Buena Vista teachers vote to continue working through Friday, despite not getting paid on time

Decision allows for district and state administrators to find a solution that doesn’t end school a month early for Buena Vista students

SAGINAW, Mich., May 6, 2013 — Teachers in the Buena Vista School District voted Monday to continue working this week, even though they learned on Friday that the district had run out of money to pay their salaries on time.

Their selfless decision allows district and state administrators time to develop a plan to keep school open for students for the last month of the year. Local teachers, along with the Michigan Education Association, have offered to help develop the plan.

“As a staff, we have decided to work this week, doing the job we have dedicated our lived to — teaching the children of the Buena Vista School District,” said Buena Vista Education Association President Joe Ann Nash, an elementary school teacher. “It is our hope that the powers that be at the school district and in Lansing can see fit to also do the right thing — for our students and our community.”

Students and school employees in the Buena Vista School District are innocent victims of gross financial mismanagement by district and state administrators, as well as Gov. Rick Snyder’s reckless $1 billion in cuts to school funding.

Despite the fact that a state-funded juvenile justice program left the district, the Buena Vista School District continued to receive funding from the state for the program — and spent those state funds. The state decided to punish students and school employees for its and the district’s financial mismanagement, and immediately stopped sending school aid payments for April, May and June to make up for the overpayment.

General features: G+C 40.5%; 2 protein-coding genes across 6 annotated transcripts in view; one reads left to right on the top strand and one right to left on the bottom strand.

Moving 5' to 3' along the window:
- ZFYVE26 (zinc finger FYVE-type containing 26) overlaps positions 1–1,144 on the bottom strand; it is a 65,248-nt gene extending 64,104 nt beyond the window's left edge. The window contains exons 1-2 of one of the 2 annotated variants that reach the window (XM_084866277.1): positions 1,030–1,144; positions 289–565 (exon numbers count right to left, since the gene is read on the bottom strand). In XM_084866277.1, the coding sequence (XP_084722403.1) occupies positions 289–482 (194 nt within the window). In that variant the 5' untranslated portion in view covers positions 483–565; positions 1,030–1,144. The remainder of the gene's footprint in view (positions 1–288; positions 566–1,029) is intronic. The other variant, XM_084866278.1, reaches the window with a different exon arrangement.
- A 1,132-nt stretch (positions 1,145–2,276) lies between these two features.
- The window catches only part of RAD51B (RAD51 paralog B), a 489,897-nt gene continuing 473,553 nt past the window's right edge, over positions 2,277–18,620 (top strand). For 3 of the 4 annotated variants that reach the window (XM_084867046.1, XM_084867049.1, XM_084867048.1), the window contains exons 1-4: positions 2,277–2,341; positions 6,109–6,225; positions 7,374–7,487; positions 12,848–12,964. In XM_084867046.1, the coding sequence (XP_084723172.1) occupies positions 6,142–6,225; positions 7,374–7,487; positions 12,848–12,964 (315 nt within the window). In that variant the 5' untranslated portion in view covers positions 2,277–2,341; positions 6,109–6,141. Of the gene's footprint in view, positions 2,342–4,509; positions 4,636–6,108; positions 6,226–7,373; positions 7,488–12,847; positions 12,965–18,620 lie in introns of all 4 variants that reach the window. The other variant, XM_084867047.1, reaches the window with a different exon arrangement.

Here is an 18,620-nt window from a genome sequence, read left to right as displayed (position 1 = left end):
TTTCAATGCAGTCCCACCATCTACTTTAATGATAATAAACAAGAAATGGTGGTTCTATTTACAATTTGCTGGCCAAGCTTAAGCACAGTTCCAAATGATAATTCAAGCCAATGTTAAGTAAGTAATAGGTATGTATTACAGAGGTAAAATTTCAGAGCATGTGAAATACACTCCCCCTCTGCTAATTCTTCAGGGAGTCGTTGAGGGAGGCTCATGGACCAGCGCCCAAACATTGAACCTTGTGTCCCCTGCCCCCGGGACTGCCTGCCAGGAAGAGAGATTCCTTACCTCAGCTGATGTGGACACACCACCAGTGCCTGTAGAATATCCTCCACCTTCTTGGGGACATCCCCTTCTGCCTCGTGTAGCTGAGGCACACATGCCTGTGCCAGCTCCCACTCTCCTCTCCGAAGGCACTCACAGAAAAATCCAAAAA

As a result, the district is out of money. May 3 was the last paid work day for employees, who will receive their last paycheck on May 10.

“Buena Vista school employees and students shouldn’t be made to suffer for school administrators’ lack of fiscal responsibility and Governor Snyder’s lack of support for public education,” MEA Executive Director Gretchen Dziadosz said, after an MEA meeting with local educators to answer questions about how this crisis will impact their students and their families.

Buena Vista teachers have made countless sacrifices in recent years. They’ve agreed to freeze their own pay for four years running, and the number of teachers has dropped by more than half since 2009, down to 27.

“As teachers in the Buena Vista School District, we find ourselves, along with our students, pawns in a high-stakes game that we did not chose to be a part of,” Nash said. “Our first priority is making sure our students get the education they deserve, and we’re committed to working with the state and the district to make sure that happens.”

Doug Pratt, MEA Director of Public Affairs, 517-896-4465
Susan Rutherford, MEA UniServ Director, 989-686-4940
Joe Ann Nash, Buena Vista Education Association President, 989-686-4940